A fisherman in Sydney harbor recently recorded his fight with a ten-foot-long bull shark, as he wrestled with the predator for over two hours before bringing it to shore.
Damon Smith-Horak was on the hunt for kingfish in the harbor last week when he snared the bull shark, according to the Daily Mail. After hooking the massive shark, Smith-Horak fought the predator for over two hours, just 500m off Watson's Bay. Recording the entire battle, Smith-Horak's friend documented his fight with the bull shark, during which he used a simple rod and reel to best the fish.
The shark was the third to approach Smith-Horak's line and take his bait, though it proved to be the first predator he could remain engaged with, Nine News reports. While his fellow fishermen seemed wary of the bull shark, asserting that it was going to attack their boat, Smith-Horak nevertheless managed bring the animal into the vessel and back to shore.
Fishermen film their encounter with a bullshark in Sydney Harbour. @LauraTunstall9 http://t.co/k4BvhHe5JY #9News pic.twitter.com/Kgo7RMF1HxThe bull shark was caught in a region that is popular with swimmers and divers, amid the announcement of a new proposal, forwarded by NSW Premier Mike Baird, that would utilize sonar technology to track sharks near beaches. The proposal came after underwater footage emerged showing that shark nets, used to dissuade the predators from approaching shore, are torn and ragged around some NSW beaches, exhibiting holes large enough for a shark to pass through.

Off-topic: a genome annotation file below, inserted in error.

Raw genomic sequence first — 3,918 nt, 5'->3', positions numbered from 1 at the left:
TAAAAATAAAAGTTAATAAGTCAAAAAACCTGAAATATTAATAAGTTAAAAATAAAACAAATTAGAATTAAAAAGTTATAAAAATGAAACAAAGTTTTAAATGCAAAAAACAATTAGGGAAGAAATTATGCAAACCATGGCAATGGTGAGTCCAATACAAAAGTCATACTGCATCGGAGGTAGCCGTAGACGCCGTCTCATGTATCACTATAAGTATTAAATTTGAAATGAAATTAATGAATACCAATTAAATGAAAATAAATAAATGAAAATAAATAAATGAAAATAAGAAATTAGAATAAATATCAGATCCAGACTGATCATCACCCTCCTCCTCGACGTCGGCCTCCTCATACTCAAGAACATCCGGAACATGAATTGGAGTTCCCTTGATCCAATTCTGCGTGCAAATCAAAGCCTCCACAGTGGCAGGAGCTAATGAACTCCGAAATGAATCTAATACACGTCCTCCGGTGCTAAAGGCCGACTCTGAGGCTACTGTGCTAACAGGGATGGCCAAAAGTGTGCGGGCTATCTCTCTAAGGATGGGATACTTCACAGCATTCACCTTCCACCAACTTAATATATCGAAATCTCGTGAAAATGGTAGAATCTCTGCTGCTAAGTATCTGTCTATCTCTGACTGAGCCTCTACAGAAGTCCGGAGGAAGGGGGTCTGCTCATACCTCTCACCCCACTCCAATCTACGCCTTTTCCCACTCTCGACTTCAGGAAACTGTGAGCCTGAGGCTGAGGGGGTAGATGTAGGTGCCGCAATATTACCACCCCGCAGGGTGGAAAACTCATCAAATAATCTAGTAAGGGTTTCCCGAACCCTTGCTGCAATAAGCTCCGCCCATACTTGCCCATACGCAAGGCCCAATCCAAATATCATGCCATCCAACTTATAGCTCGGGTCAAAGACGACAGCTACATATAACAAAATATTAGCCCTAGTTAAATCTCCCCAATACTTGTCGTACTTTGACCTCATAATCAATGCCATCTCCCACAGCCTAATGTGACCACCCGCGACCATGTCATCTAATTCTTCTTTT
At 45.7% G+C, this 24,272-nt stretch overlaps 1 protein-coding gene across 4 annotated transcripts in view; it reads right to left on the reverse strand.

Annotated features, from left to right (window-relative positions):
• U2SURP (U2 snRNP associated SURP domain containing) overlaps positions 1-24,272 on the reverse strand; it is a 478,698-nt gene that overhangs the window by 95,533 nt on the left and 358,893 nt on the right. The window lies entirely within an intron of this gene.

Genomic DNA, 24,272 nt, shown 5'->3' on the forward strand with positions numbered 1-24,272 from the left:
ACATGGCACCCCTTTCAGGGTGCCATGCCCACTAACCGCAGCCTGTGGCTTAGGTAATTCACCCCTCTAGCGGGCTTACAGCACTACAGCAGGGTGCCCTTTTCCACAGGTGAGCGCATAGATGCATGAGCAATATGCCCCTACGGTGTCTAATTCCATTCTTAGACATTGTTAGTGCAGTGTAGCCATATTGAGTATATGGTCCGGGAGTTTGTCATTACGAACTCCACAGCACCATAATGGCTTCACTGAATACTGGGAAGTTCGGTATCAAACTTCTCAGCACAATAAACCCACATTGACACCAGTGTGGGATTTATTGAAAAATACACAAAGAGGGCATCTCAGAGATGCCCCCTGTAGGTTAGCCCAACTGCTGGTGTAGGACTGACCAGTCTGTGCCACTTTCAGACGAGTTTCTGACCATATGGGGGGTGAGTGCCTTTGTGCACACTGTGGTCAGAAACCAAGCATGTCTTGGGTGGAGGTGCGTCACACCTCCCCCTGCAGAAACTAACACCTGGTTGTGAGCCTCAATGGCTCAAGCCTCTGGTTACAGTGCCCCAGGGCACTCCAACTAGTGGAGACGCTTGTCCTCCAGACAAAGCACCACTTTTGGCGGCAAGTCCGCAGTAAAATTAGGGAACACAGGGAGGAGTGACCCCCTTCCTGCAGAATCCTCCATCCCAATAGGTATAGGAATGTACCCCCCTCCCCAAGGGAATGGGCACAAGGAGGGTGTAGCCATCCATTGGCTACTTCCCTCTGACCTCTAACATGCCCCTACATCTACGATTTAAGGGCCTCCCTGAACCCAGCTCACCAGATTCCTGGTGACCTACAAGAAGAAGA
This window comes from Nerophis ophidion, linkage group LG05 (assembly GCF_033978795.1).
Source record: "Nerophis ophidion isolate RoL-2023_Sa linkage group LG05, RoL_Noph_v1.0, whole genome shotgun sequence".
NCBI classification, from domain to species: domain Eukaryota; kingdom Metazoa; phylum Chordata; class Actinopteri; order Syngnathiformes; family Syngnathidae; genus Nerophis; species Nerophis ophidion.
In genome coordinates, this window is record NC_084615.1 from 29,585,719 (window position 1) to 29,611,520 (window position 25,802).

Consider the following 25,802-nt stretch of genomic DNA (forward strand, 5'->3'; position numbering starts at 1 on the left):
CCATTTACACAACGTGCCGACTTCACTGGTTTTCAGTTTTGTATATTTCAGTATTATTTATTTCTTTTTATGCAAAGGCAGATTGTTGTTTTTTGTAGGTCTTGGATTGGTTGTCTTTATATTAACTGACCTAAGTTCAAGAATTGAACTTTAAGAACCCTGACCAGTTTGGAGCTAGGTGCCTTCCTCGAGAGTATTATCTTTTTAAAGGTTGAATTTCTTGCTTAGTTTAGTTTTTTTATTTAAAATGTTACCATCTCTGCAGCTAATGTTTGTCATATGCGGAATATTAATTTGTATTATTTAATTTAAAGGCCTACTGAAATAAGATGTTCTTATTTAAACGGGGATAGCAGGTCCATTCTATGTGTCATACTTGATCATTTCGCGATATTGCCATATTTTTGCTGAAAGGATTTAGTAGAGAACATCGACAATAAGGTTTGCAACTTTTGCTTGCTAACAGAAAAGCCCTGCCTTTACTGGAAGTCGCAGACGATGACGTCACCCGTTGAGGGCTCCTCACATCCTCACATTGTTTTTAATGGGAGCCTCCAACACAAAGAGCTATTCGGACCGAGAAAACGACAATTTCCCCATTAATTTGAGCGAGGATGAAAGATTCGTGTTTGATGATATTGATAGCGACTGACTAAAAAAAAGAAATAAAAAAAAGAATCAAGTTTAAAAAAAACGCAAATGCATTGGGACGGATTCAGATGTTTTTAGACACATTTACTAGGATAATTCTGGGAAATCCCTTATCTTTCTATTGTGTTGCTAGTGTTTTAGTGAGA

— Nine News Sydney (@9NewsSyd) January 25, 2015
"The expectation is, as the sonar comes out there is an understating they will pick up the sharks in the beaches and that will be texted back to lifesavers on the ground to take early action, early warning," Baird explained.
Video of the moment a 3 metre bull shark is caught in Sydney harbour. Coming up on @9NewsSyd at 6pm pic.twitter.com/Mu8gX1WalS — Laura Tunstall (@LauraTunstall9) January 25, 2015Though some would be concerned about the bull shark's presence in Sydney harbor, Smith-Horak asserted that his catch was a good sign, demonstrating how much the area has been cleaned up in recent years.
"If they were actually out there to get you there'd be a lot more attacks," he noted.
Bull sharks are common in Australian waters, and are known for their ability to tolerate fresh water. In August of last year, a group of tourists recorded an unusual scene on the Adelaide river, as a crocodile squared off against a bull shark. As the Inquisitr previously reported, the victor of the fight wasn't determined, and the fate of the bull shark remains unknown.
[Image: Nine News via the Daily Mail]